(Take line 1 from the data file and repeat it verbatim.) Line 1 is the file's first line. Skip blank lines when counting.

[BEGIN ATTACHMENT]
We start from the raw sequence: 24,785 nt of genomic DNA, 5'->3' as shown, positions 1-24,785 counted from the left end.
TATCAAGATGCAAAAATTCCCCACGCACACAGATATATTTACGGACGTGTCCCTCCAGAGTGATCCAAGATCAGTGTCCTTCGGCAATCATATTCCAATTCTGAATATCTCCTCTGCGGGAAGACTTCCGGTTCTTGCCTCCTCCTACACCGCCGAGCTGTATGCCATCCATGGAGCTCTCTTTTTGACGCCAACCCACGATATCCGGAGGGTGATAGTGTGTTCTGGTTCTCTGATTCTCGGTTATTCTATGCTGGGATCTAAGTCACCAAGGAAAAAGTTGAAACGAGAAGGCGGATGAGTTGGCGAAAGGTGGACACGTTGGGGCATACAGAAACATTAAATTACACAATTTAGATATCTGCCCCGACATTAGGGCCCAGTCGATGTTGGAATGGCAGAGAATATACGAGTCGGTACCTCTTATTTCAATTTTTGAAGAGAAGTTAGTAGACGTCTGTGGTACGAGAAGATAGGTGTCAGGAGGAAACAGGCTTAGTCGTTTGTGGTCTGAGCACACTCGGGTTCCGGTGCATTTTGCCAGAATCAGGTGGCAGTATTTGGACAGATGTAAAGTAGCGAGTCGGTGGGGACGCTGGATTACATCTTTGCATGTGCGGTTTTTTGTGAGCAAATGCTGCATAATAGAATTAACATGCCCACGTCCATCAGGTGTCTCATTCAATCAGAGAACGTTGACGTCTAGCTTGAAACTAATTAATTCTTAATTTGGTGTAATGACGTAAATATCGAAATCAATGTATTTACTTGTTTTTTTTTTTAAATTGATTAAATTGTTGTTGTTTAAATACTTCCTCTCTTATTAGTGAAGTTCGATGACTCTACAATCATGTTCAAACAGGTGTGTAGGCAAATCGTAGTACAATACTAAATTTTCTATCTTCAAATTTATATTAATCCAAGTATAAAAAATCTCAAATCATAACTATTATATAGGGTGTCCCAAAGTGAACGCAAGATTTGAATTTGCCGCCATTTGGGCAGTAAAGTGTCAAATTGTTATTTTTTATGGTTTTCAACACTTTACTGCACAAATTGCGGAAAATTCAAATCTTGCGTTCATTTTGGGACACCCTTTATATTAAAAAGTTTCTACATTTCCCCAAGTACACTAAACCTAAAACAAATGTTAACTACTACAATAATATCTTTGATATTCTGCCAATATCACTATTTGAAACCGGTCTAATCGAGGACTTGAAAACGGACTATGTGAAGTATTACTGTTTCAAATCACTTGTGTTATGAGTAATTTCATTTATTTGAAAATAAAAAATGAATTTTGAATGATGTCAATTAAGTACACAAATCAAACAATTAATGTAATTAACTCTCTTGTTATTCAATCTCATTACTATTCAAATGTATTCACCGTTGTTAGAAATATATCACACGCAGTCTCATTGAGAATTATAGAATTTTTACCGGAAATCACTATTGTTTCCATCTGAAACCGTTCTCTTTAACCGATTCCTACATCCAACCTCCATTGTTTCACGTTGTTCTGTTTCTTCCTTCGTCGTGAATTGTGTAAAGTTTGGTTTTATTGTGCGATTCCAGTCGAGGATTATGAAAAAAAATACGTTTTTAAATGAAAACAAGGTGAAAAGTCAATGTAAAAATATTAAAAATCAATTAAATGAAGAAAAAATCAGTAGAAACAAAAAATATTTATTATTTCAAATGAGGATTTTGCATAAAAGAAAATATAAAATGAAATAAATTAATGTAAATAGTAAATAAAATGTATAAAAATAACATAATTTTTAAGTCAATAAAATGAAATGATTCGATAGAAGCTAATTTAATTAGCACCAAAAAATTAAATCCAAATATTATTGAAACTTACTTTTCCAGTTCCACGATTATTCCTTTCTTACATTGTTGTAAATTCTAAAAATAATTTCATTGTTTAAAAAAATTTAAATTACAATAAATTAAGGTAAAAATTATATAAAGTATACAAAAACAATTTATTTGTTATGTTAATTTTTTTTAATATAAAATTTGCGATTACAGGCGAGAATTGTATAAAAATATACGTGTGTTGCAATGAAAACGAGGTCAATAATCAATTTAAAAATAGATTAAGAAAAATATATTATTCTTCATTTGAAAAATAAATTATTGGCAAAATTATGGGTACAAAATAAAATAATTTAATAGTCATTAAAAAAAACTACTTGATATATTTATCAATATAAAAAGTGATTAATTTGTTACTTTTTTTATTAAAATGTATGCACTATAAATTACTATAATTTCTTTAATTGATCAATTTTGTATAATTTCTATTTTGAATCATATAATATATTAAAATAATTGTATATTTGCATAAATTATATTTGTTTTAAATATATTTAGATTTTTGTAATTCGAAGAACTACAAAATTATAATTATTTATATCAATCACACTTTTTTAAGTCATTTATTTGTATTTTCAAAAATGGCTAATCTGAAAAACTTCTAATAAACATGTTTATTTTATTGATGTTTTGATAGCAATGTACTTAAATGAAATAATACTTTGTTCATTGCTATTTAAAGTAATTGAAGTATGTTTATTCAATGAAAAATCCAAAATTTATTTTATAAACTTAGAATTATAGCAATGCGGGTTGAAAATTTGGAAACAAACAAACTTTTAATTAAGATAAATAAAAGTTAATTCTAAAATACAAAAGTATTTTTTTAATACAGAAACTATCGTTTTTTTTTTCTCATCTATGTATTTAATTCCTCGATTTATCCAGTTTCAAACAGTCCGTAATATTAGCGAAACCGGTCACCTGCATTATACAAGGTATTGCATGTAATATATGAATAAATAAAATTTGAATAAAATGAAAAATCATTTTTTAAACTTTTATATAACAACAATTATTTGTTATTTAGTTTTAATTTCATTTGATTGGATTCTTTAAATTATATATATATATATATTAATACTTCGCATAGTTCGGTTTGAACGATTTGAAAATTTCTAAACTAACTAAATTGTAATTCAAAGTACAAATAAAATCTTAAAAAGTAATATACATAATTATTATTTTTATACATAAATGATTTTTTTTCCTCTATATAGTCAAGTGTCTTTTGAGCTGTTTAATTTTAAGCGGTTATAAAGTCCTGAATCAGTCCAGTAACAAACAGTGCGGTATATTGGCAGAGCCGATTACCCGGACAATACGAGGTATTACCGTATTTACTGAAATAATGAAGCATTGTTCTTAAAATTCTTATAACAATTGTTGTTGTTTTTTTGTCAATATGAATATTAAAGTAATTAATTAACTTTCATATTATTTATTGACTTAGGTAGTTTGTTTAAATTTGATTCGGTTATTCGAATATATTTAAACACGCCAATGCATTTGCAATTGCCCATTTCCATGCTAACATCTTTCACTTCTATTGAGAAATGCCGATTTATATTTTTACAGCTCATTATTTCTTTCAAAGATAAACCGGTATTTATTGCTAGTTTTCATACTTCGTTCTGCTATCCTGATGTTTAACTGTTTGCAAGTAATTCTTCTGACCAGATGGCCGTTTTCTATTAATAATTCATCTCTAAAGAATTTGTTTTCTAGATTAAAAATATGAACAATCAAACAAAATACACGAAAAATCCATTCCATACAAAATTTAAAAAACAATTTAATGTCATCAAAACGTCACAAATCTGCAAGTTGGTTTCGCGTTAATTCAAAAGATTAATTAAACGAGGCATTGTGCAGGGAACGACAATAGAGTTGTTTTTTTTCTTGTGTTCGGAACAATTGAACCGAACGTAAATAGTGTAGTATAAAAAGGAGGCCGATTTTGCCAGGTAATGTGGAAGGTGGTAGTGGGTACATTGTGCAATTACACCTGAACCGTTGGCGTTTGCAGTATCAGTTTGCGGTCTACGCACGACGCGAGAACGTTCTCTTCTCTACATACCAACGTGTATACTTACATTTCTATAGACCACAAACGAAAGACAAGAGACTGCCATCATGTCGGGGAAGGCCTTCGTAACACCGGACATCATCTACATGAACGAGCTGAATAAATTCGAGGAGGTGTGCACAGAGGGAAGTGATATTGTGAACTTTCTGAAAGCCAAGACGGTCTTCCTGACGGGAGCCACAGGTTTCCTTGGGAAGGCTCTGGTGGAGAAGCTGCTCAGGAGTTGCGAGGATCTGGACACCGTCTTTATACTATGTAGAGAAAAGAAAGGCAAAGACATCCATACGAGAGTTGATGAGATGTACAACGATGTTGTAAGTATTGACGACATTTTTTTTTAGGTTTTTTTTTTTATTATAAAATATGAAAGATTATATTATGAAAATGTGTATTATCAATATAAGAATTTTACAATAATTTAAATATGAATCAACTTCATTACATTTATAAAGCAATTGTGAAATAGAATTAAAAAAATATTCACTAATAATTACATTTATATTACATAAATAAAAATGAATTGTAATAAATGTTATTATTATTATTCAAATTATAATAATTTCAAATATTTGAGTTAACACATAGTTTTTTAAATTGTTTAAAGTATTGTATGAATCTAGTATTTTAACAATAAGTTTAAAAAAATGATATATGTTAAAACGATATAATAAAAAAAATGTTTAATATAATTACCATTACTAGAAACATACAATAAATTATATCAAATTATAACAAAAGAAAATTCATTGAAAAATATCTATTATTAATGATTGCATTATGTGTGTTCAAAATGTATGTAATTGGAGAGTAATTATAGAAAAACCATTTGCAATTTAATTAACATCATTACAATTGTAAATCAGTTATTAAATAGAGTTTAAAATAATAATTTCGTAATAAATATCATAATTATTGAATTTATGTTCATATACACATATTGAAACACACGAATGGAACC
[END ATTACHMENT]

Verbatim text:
We start from the raw sequence: 24,785 nt of genomic DNA, 5'->3' as shown, positions 1-24,785 counted from the left end.